Cape Town - South Africa’s rand weakened to a five-year low against the dollar after a manufacturing gauge declined, adding to evidence a recovery in the continent’s biggest economy is struggling to gain traction.
The Kagiso Manufacturing Purchasing Managers’ Index fell to 49.9 in December, the lowest since April, from 52.4 the previous month.
The median forecast in a Bloomberg survey of economists was 52.5.
A number below 50 indicates a contraction in the manufacturing industry.
“Any contraction in the PMI is obviously a concern, because it reflects the real underlying fundamentals of this economy,” Mohammed Nalla, head of strategic research at Nedbank Group Ltd., said by phone from Johannesburg.
“The rand is certainly reacting to that. It looks as though the rand is intent on breaching that 11 mark,” he said.
The last time the rand breached 11 per dollar was during the US financial crisis in 2008.
The currency dropped as much as 0.9 percent to 10.9328 per dollar, the weakest level since October 2008, before paring its decline after a report showed retail sales accelerated in November.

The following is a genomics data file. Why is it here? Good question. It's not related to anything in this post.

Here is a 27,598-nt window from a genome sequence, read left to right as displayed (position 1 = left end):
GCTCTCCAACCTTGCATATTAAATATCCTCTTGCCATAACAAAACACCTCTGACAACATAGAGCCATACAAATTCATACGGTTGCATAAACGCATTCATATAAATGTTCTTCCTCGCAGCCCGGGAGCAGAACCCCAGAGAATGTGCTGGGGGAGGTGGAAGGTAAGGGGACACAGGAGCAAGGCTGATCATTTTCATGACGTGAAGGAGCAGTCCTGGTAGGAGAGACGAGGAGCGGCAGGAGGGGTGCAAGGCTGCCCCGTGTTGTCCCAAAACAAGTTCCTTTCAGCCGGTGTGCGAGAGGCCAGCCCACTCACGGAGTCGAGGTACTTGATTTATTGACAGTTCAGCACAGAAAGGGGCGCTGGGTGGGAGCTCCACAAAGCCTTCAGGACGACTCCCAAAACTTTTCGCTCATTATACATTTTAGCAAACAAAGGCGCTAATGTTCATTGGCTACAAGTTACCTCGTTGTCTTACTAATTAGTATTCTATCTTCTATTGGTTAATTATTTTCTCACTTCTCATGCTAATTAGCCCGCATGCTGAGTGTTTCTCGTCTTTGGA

It traded 0.6 percent lower at 10.8935 by 4:46 p.m. in Johannesburg.
Yields on benchmark rand bonds due December 2026 climbed eight basis points, or 0.08 percentage point, to 8.34 percent.
Retail sales growth quickened 4.2 percent in November from a revised 1.4 percent the previous month, more than the 0.9 percent median estimate of 11 economists in a Bloomberg survey, a report showed today.
Retail sales probably won’t be sustained as consumers remain under pressure from high debt and inflation, said Jeffrey Schultz, an economist at BNP Paribas Cadiz Securities in Johannesburg.
“While the stronger-than-expected growth in real retail trade sales in November is encouraging, we warn that this is unlikely to have sustained into year end,” Schultz said in an e-mail.
“Slowing household credit extension, depressed consumer confidence, high consumer debt levels and a still elevated domestic inflation environment continue to weigh on consumers’ ability and willingness to spend aggressively.”
Mining output slipped to 5.1 percent in the same month from growth of 23 percent in October, data showed yesterday.
Foreign investors were net buyers of South African debt for a second day yesterday, purchasing 398 million rand ($37 million) of securities, according to JSE Ltd. data.
Foreigners purchased a net 1.35 billion rand of equities, the data show. - Bloomberg News